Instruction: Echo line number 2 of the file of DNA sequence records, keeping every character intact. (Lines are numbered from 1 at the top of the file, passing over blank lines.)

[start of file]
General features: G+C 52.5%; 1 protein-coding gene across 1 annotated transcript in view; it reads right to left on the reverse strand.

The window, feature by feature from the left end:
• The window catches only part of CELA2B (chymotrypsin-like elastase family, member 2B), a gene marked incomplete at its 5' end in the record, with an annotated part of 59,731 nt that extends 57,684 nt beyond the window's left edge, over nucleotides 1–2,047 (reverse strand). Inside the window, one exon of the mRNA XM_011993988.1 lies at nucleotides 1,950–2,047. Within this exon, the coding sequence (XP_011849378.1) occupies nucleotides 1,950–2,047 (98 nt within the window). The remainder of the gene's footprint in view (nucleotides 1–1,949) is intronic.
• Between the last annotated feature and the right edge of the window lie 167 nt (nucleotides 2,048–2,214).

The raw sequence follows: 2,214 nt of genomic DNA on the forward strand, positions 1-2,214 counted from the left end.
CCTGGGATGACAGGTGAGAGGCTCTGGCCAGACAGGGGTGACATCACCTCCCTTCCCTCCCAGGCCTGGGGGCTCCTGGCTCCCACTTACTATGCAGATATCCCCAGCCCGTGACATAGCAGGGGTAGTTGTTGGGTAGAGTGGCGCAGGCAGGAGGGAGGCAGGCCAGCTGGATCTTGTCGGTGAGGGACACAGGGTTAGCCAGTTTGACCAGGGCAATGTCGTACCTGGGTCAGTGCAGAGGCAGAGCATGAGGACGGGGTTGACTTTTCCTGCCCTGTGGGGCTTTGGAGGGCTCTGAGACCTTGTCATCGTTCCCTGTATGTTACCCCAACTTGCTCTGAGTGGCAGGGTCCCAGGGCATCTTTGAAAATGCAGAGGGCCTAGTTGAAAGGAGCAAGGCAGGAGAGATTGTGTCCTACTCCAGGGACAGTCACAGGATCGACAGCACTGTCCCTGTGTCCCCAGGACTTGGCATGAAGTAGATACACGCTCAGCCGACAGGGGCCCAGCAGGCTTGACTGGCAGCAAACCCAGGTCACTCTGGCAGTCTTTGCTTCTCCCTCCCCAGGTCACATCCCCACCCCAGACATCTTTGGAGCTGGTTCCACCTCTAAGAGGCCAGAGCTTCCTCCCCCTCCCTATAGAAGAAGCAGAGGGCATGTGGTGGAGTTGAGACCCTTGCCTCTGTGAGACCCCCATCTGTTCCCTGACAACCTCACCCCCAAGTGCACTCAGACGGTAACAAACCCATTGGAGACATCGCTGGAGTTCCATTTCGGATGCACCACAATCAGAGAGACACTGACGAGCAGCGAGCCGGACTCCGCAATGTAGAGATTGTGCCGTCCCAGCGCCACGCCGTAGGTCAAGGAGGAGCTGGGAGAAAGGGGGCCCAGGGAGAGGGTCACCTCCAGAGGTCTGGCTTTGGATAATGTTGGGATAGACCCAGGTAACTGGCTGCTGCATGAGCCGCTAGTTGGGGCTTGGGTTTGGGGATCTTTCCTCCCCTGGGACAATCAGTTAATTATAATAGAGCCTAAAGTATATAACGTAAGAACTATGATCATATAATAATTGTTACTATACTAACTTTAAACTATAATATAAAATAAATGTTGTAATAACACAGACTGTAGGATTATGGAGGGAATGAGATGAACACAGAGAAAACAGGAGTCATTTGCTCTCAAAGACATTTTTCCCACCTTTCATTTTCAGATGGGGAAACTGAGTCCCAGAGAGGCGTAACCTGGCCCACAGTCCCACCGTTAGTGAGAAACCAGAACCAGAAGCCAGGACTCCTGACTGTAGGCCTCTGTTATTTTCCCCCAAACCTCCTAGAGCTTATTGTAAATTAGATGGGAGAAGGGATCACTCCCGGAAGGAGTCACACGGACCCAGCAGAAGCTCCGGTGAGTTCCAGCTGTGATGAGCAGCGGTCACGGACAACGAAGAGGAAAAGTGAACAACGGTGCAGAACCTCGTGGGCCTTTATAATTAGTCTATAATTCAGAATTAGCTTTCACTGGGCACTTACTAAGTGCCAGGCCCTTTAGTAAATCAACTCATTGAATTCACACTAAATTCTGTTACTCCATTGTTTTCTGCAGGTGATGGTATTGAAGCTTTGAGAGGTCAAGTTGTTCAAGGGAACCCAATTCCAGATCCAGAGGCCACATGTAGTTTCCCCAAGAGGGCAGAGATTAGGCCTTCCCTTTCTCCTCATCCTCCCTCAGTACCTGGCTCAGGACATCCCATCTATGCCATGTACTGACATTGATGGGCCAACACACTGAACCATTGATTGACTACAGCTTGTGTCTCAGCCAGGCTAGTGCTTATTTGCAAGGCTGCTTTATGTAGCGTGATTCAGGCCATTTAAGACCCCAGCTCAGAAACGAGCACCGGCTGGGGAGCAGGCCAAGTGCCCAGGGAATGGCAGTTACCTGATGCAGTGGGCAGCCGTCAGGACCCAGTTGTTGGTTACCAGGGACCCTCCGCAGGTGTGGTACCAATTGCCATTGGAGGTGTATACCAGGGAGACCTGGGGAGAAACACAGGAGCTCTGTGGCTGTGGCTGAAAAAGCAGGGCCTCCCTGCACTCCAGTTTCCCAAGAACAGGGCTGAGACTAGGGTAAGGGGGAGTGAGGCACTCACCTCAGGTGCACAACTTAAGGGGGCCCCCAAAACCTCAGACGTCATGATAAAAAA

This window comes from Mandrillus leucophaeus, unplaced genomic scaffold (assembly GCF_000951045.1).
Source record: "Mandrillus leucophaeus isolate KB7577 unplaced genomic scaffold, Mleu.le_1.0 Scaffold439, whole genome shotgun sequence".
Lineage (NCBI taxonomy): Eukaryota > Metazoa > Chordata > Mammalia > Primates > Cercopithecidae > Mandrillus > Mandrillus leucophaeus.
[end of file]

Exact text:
The window, feature by feature from the left end: